HOW TO LIVE ALONE AND ENJOY IT
by Dena Glazer
When I was a young mother, I and my family moved to Miami. I was a full time Mom with 3 small children, a dog, a husband and a house to run. My aunt and uncle lived in a beach-front high rise condo as did many of their friends, mostly widows. It was then that I began to think of my own later years, about living alone. What I observed was that living alone in a generic high rise was NOT where I wanted to be when I was older. And I was scared to live alone. It was totally foreign to me. Not something to think about then.
I remember, once, when my Mother was in her 80's, asking her why she would not go out with me more. She took a moment, and then said that she really enjoyed staying home. She was content to stay put. That was where she wanted to be. She had her routines, many friends and was loved by all.
Now, in my jubilee year, I can appreciate that feeling of being content to stay at home and not HAVE to rush from place to place, or thing to thing.
Since the middle 1970's, I have lived alone, had roommates, rented rooms in other people’s houses, owned my own houses, and even house-sat. For the most part, I have enjoyed the journey. That is not to say that there is no strife, stress, or sadness along the road. Life happens!
Being a very visual person, I have always needed to make my living space reflect a feeling of beauty and peace. When I was in massage school in the 80's, we had to write a description of where we would like to live. I wrote about having a house with high ceilings, a fireplace, dark wood floors, lots of light, a front porch with a porch swing, and everywhere you looked, you would see beauty. In the early 90's, I moved into an old Victorian house with those exact characteristics. I had totally forgotten about writing this until one day, cleaning my files, I found the notebook with that passage in it. (You CAN manifest what you want, or don’t want, when you are very clear in your heart and stop obsessing about it.) It comes in its own time. Have patience.
These are a few of the things have worked for me and a few suggestions for things that may work for you.
1. The first thing I do when living alone is to literally put around me only the things that have meaning for me and that make me feel good. I create a space where I can be to feel comforted.
2. I treat myself as company. I love to cook, so I make enough for 2 or more meals and invite a friend over to share. Or, if no one is around, I freeze it for another day or, perhaps, change it for a slightly different taste tomorrow. If you happen not to cook, take-out works well for company and pot lucks are popular and you can invite people of your choice.
3. I always prepare a place to eat. I sit down, appreciate the look and aroma of the food before I taste it; savor it. I put candles or ambient lighting on, maybe soft music. After all, aren’t I the most important person here? I like to look out at the nature I can see from my dining table while I eat. Sometimes, I read a book. It is my quiet time.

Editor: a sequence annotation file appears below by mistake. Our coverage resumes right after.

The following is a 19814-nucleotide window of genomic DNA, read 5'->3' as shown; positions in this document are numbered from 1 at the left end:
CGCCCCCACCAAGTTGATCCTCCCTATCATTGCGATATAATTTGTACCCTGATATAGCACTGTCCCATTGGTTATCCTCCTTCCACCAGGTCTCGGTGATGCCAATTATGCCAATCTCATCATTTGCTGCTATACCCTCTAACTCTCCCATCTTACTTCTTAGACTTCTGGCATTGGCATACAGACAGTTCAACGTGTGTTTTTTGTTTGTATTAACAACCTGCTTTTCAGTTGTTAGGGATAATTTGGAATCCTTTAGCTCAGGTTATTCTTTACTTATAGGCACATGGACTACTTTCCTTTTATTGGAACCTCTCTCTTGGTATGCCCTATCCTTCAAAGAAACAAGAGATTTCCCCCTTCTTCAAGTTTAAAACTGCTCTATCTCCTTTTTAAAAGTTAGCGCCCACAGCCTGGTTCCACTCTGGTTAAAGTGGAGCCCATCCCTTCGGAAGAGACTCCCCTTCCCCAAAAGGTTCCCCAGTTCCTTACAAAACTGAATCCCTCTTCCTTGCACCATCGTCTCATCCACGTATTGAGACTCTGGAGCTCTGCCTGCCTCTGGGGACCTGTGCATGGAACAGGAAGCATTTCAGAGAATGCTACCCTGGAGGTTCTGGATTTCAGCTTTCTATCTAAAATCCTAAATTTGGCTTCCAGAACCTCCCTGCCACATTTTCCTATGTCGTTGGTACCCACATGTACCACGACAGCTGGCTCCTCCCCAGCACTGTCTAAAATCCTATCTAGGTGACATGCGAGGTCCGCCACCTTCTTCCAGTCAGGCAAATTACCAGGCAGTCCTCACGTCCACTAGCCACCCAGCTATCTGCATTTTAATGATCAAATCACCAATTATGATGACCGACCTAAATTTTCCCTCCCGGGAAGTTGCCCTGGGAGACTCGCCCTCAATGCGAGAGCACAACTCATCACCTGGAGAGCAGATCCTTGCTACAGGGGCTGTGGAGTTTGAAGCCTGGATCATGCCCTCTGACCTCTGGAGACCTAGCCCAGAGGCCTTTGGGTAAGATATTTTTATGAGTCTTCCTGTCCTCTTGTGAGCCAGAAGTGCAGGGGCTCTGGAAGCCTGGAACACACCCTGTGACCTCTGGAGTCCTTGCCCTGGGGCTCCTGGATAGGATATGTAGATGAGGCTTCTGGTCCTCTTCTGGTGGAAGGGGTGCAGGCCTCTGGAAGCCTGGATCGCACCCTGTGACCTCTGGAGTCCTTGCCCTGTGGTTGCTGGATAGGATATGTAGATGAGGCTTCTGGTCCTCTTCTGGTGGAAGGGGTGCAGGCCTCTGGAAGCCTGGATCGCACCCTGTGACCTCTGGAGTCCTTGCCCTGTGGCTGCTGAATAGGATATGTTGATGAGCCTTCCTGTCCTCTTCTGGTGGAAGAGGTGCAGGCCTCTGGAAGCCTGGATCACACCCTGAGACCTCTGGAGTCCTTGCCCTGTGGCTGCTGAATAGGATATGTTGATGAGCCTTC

4. When I find myself lazing around at (3) in the afternoon, maybe a little depressed, I get dressed and take a walk. I have found that exercise makes me feel better, and doing something, even going grocery shopping, brings opportunities to expand my horizon and always raises my spirits.
5. Becoming active in my synagogue has evolved into a social meeting place for me as well as providing intellectual stimulation and spiritual comfort.
6. If a friend is not available and there is an event or a movie I want to go to, I go alone. I have met some of the most interesting people that way. I am not distracted by the person I am with and therefore have more energy to look outward. Remember that the word, alone, when broken apart is all one.
7. If you are fortunate enough to not have to work, find a hobby or an organization to enjoy and become active in it. I work and volunteer. Both are rewarding.
8. I do not have pets, but if you want, get a pet. They are very comforting. One of my friends just got herself a dog she is training to be a therapy dog. It also makes her walk a lot and her arthritic hips are feeling better as a result.
9. I have young friends. (as well as friends of all ages) There is much to learn from them, too. They challenge my mind, and, surprisingly, genuinely listen and revere me as well.
10. You might volunteer some time helping others. If you are stuck at home, use your phone or computer. There is always a need for your particular expertise and wisdom.
11. If you don’t like your life, change it. Only you can make that decision. There is someone out there waiting to either help you or waiting for your help. It is up to you to scope it out. Remember, the result is not as important as the journey.
12. Lastly, I try and laugh a lot. Remember to smile. (frowning uses more muscles than smiling.)
I was in a class last week and after class, this young (in his 50's) man made it a point to approach me. He had been sitting across from me. He said that he was so taken with my smile, it made his day. Well, it certainly made my day, and all I did was be me.
Have a happy life, every moment of it you can.
Dena Glazer is a Certified Iyengar Yoga Teacher, a motivational speaker, and a role model for those younger than she. She is still active in teaching yoga and hopes to continue for 20 or more years. Visit her at her website, GentleYogaForStiffBodies.com.
If you know anyone, yourself, a relative or friend who might benefit from this article. Please send it on to them. I am a living example of an older senior who, I am often told, 'you are an inspiration'. If you want to learn more, please contact me @ denabg134